“Now in India, TBA’s officially are not there,” said Dr. Manju Chhugani, dean of the Rufaida College of Nursing in the capital Delhi. She was sitting a world away from Malti and Sugia, perched on an orange couch in the Prague Congress Center, a brown-toned relic of the former communist regime. She was attending the International Confederation of Midwives Triennial Conference. Nearly 4,000 midwives were there, but they are official midwives, trained and certified, and there is a global shortage. According to the 2014 State of the World’s Midwifery report, around 70 percent of births in India happen with a skilled birth attendant. The births Malti attends would not be counted among those skilled deliveries, and as Chhugani said, Malti’s work is officially invisible.
In the hut, when Malti picks up her phone, she stares at it, squinting, then presses a button on the keypad. A jangling electronic voice announces the hour in Hindi. When she wants to make a call she hands a slip of paper and her phone to Nisa, one of the young teenagers hovering around the commotion. Nisa dials, and hands Malti back the mobile. Smoking a beedi — a hand rolled cigarette — and burping unapologetically, Malti hollers into the phone.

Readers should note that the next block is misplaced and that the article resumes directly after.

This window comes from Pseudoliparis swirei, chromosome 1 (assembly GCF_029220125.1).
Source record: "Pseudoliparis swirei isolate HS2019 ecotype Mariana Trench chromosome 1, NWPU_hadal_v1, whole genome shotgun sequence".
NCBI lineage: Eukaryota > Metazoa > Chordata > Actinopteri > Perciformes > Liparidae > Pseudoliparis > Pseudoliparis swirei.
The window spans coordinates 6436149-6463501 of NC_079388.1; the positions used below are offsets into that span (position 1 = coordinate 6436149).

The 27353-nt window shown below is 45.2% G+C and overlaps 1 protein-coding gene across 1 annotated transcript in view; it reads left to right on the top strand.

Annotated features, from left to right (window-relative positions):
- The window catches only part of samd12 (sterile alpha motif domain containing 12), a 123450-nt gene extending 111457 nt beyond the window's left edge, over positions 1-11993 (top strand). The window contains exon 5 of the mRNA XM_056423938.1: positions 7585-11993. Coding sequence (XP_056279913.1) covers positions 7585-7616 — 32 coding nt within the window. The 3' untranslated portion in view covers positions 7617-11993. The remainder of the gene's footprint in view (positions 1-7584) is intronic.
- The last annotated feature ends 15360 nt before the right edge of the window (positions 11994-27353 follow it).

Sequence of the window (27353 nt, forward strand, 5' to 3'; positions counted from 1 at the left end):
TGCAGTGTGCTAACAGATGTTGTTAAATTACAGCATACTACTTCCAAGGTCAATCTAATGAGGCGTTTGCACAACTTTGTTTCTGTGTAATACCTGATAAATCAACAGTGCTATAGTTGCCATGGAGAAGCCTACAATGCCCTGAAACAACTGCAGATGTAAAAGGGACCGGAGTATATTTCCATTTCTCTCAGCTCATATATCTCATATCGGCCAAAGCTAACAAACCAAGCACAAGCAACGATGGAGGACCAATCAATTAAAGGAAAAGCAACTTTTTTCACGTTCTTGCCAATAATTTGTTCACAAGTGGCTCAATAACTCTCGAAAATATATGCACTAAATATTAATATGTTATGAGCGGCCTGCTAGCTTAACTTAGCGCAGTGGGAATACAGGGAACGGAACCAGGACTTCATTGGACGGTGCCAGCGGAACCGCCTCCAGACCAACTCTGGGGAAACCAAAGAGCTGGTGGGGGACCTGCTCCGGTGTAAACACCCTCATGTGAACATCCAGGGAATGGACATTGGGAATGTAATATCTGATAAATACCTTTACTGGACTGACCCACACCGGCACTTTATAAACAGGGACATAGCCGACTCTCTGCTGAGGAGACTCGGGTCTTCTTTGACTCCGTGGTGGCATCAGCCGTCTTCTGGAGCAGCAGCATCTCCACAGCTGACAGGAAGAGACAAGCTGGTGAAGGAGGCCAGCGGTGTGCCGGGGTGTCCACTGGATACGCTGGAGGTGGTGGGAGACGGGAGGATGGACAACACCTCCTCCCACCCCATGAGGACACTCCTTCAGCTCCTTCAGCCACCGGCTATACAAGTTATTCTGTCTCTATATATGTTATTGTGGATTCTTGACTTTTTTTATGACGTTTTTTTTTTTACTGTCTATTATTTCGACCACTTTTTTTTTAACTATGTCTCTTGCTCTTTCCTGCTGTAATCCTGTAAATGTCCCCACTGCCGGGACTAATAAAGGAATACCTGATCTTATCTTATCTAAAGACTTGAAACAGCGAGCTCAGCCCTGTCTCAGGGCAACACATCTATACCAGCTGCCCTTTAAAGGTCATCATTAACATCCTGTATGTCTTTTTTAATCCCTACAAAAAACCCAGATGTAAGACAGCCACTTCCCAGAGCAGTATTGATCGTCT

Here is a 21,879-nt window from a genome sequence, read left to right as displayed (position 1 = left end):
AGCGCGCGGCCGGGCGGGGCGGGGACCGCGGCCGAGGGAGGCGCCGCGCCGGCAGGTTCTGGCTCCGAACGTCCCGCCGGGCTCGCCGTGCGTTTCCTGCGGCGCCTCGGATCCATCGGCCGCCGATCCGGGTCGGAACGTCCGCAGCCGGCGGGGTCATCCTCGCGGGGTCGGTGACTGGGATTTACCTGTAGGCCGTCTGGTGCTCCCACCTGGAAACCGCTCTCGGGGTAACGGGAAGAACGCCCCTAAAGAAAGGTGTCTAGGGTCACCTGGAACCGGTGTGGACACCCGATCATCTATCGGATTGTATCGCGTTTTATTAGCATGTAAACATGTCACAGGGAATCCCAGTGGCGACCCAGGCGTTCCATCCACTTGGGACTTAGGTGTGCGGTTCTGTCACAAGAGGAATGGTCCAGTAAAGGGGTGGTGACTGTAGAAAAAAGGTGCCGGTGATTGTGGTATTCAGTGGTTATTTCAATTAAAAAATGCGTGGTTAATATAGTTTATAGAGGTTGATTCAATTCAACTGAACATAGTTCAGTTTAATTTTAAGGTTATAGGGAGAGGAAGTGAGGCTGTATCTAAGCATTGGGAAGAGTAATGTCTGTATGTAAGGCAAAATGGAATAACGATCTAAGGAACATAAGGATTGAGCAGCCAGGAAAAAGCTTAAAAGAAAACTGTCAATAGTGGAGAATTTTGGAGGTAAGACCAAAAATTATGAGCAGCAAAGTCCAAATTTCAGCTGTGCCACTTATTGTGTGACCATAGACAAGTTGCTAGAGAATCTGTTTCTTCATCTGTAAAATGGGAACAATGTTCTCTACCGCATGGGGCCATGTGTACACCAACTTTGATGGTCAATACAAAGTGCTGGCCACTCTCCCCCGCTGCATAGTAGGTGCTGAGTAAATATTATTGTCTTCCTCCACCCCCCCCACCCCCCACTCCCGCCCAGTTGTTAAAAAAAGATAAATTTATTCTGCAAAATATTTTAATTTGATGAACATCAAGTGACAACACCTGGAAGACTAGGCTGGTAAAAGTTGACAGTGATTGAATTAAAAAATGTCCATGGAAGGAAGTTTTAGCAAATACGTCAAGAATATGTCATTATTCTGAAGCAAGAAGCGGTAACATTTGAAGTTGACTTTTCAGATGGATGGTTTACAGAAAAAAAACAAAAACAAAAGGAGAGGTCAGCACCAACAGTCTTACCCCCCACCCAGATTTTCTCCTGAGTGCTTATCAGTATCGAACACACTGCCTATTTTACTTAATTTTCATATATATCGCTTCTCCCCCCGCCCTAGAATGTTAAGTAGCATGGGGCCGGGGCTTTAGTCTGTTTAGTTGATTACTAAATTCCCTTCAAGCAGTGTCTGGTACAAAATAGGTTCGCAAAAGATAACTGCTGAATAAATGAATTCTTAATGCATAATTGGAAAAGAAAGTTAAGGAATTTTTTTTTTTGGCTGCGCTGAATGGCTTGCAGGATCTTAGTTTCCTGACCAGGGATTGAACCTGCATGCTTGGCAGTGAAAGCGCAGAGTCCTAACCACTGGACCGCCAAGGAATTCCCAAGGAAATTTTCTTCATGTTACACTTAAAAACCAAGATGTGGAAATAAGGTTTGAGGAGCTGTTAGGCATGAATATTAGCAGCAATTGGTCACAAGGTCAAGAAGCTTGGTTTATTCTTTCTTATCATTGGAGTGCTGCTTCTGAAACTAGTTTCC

She is the most blaring, brash presence in the room, but she cannot read, even numbers. Her power and wisdom have nothing to do with education or literacy.
India is a hierarchical place, Bihar even more so. Untouchability — the ostracizing of social groups traditionally relegated to dirty tasks and excluded from many shared spaces — was outlawed in the 1950 constitution. But the effects linger, especially in distant reaches of the country. Malti comes from the Manjhi caste, a subset of the Dalit, or untouchables. In the hospital the social stratification is glaring.